I feel like I’m in purgatory.
I could go anywhere with my life, and that’s something most fifth-years can understand. But it’s not necessarily a bad thing.
As a fifth-year student, I’m consistently met with sympathy – people think that I’ve somehow screwed up, or that I’m a lazy student.
It’s only when I follow it with “but I work over 60 hours a week on campus” do their expressions soften. I’m not as dumb or lazy as they thought.
This stigma is incredibly undeserved.
The fifth-year student is making a choice that’s smarter than most others. While fourth-years might be plagued with cliché anxieties and obsessively reading thinkpieces about the “20-something struggle”, the fifth year is usually a bit more relaxed – probably with a drink in hand.
We’ve been trained to compress our education into four years. While that works for some students, there are those of us who are getting more out of our wonder years by taking some extra time.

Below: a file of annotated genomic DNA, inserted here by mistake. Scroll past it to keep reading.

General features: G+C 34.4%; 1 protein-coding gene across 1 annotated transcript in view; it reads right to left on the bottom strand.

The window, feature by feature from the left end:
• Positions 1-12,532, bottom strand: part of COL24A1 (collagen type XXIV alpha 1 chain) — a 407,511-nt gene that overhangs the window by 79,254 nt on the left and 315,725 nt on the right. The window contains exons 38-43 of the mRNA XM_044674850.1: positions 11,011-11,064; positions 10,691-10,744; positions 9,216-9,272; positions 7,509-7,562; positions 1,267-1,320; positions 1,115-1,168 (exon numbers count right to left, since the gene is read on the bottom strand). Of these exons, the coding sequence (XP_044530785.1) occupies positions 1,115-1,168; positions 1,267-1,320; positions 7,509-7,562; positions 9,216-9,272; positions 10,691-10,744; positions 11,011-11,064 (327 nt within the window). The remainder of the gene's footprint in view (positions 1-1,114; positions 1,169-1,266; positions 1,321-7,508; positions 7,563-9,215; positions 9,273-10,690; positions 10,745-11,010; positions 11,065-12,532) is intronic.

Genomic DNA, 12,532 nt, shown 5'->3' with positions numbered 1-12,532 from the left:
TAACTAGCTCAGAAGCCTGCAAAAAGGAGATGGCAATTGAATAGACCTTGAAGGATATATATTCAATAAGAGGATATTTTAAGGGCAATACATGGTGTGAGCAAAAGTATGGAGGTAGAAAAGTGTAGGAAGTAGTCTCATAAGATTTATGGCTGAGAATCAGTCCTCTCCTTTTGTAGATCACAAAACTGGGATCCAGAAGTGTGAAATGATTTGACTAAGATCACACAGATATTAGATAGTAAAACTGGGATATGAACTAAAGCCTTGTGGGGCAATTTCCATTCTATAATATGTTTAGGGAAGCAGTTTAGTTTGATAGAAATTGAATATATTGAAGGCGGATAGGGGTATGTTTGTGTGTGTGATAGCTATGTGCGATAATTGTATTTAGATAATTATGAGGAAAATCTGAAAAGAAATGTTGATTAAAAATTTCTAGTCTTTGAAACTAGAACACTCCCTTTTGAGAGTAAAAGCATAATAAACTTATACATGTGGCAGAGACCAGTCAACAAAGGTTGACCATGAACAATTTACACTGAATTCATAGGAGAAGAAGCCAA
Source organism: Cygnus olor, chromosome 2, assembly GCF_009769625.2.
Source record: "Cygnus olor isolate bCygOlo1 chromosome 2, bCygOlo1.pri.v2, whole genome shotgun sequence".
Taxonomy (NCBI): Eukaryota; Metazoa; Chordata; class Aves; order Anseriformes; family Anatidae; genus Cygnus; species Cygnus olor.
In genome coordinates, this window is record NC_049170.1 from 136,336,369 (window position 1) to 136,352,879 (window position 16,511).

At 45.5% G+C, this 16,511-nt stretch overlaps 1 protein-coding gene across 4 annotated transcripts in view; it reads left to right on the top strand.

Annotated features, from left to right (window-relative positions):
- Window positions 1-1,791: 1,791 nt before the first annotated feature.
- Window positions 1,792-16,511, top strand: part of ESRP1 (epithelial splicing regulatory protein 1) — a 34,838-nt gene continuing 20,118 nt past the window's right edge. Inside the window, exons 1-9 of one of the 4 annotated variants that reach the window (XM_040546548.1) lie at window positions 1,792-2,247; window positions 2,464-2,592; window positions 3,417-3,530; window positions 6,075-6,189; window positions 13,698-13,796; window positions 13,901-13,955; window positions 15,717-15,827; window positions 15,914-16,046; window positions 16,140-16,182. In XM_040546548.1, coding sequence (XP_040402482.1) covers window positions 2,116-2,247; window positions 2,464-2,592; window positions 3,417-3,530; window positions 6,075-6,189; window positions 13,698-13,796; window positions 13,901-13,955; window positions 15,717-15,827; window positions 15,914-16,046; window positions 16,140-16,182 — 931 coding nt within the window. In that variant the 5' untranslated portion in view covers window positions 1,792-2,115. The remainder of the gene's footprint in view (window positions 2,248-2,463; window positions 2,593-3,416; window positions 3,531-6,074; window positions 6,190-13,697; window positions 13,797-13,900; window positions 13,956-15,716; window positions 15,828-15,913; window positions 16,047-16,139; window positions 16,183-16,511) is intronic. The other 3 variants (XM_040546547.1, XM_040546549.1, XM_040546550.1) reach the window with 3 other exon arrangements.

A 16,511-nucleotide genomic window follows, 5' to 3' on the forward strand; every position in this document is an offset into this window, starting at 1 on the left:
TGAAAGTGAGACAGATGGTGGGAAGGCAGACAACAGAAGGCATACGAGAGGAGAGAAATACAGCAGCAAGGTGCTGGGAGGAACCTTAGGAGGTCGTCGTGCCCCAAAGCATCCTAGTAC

That’s not to say that the fifth-year student isn’t a nervous wreck. Grad school applications don’t get easier over time – believe me – but there’s something to be said for knowing thyself.
Once upon a time, the Ontario curriculum had what was called grade 13. This was an extra year, tacked onto the end of high school, which allowed students to take a bit more time with their secondary education. They could stop and smell the textbooks, perhaps.
Now that grade 13 is gone, some students choose to take a gap year anyway. I still see the same condescending looks given to them – like they, similar to the fifth-year, couldn’t handle that quick jump to the “logical” next step.
Whether it’s to work at the student paper, or to get a higher GPA for that dream school, the fifth year is not something to sneer at.
It takes a mature person to know what they want to do with their life. More mature yet, are the people who know that it takes time.
Janina is the Editor in Chief of the Journal.
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